Restarting the service

If you run into any unexpected problems using the software, try restarting the pivid service:

service pivid restart

If this does not help, try restarting your Raspberry, and starting the service after that. If still stuck, comment below. (Use “pivid” instead of “service pivid start” to see some advanced debugging output).


Please note, that update-rc.d can’t be used right now to install the service as autostart on boot – we are investigating the cause and will release an update soon. (pivid service will start, but without video playback.) Please use the manual starting method ( service pivid start ) in the meantime – thank you!


PiVid works as a server (written in the uber-cool Node.JS), which will display an IFRAME in your browser. Through a user script, the browser can submit the URL needed to retrieve and play the video. Once you click on the “play” button, PiVid will invoke some software incantations (sprinkle the equivalent of magic fairy dust – we’re building on the shoulders of giants – you guys know who you are :-) – and voilà – the video location will be passed to omxplayer, the trusty workhorse of Raspberry Pi video playback!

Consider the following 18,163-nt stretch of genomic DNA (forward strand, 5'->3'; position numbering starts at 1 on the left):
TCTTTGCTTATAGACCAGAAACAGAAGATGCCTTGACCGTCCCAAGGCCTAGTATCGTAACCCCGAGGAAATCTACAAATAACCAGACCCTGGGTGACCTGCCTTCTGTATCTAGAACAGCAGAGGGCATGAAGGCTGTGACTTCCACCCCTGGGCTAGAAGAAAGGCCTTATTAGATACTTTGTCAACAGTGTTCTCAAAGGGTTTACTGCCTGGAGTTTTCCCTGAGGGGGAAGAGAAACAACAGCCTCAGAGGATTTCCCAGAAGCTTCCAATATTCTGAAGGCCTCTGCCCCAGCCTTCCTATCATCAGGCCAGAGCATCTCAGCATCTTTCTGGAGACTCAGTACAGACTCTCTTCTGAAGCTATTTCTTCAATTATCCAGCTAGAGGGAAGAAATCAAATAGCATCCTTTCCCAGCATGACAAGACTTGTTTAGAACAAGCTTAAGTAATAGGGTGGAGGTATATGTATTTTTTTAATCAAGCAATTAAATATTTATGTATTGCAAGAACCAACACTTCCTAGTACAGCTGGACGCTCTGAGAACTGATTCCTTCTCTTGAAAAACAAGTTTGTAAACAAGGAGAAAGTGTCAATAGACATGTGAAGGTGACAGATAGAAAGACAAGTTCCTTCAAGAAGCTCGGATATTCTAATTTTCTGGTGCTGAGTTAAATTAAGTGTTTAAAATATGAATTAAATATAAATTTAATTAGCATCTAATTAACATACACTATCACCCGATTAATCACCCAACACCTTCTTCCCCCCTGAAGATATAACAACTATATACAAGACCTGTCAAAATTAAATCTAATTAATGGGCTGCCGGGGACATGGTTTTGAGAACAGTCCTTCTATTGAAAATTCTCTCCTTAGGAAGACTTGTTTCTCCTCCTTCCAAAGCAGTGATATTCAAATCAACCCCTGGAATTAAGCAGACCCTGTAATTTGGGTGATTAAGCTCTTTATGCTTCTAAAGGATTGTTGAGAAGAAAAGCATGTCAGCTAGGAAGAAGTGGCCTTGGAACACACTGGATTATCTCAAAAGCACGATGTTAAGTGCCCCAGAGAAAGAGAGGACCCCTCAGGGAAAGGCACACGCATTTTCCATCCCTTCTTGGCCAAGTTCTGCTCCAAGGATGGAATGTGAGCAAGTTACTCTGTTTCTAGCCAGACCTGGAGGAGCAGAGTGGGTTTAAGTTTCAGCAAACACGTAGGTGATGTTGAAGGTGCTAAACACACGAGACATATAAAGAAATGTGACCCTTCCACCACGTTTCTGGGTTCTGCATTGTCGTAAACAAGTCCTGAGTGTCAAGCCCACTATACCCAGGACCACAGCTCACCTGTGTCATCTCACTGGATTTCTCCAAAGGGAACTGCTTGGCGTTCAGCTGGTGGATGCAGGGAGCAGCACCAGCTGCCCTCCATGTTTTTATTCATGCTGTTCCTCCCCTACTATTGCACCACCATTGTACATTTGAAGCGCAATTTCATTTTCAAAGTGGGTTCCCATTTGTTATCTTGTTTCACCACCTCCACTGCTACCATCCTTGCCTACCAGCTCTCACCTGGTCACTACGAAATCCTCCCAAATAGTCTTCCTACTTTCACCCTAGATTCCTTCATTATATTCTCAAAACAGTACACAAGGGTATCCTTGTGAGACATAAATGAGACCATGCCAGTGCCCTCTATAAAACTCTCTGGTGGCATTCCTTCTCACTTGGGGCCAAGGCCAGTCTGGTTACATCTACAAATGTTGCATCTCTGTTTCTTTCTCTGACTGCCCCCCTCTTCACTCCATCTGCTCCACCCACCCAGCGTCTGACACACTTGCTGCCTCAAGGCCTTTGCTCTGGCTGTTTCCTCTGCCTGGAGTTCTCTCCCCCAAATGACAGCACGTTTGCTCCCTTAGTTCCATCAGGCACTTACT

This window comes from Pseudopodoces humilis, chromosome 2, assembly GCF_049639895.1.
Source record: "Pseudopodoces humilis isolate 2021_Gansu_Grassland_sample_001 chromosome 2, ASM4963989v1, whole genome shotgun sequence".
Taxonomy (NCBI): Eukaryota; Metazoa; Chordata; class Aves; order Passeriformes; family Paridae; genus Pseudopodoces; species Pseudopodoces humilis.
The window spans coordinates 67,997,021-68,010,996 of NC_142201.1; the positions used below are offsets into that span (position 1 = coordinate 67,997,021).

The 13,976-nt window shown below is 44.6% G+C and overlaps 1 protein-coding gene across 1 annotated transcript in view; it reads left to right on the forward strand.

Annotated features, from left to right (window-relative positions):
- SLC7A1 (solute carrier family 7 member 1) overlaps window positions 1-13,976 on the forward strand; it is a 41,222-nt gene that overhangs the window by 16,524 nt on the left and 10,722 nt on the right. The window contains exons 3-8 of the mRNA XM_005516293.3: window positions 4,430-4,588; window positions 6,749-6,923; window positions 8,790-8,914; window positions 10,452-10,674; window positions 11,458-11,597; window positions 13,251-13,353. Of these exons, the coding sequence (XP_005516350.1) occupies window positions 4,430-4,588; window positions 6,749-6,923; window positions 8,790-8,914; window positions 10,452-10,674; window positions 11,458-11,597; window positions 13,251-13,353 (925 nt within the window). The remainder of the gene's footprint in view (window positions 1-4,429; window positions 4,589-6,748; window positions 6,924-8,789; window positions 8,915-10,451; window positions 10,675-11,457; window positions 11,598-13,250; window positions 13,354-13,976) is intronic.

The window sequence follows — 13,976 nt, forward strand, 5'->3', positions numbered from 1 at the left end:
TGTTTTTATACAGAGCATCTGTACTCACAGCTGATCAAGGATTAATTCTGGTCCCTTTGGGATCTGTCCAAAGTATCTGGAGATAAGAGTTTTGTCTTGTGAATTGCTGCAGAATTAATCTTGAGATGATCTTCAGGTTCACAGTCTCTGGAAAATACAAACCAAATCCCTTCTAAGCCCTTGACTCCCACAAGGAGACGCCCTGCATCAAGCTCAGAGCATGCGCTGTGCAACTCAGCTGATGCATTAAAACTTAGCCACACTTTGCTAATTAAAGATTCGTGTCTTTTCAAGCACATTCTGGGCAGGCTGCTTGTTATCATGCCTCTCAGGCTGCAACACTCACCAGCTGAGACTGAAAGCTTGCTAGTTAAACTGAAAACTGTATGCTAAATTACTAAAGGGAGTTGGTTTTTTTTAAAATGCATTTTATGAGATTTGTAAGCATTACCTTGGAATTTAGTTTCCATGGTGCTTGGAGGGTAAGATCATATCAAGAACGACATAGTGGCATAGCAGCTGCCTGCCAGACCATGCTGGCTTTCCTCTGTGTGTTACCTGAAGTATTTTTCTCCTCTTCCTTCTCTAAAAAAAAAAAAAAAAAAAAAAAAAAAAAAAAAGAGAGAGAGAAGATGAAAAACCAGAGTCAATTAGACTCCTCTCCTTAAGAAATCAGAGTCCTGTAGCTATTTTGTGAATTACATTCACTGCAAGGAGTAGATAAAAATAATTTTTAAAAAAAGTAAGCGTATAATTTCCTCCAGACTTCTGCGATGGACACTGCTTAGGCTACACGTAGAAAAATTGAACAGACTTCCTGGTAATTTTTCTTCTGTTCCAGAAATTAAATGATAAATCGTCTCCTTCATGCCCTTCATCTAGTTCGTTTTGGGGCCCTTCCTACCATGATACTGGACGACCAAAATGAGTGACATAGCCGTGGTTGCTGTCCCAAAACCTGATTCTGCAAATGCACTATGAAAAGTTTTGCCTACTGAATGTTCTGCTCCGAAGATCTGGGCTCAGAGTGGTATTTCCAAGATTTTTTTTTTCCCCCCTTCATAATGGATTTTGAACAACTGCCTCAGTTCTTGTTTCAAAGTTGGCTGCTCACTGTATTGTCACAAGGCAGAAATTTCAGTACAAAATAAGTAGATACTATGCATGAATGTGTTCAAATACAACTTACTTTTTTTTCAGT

You can, of course, fork us on GitHUB.

By the way – we have also packaged a newer version of Node.JS to go along with PiVid on our repository – package name is “nodejs”. Stay tuned for more about this.

The idea for PiVid was taken from a very similar client-server approach, which was coded in Python, but seems to be abandoned now. Thank you for the inspiration!


Aug 032013

LibreOffice ist mittlerweile frei als Paket für Raspbian verfügbar. Die Installation geht wie bei jedem anderen Paket auch, ganz einfach so:

sudo aptitude update
sudo aptitude upgrade
sudo aptitude dist-upgrade
sudo aptitude install libreoffice

unter der Konsole (bspw. unter LXTerminal).

Man sollte sich einiges an Zeit mitnehmen, da der Prozess länger dauert (> 100 MB download, > 300 MB im installierten Zustand).

Anschließend kann man unter X-Windows die LibreOffice Suite aus dem Start-Menü unter dem Punkt “Office” ganz einfach starten. LibreOffice Writer, LibreOffice Calc, und die anderen Programme sind wie gewohnt bedienbar.

Raspberry Pi LibreOffice Edition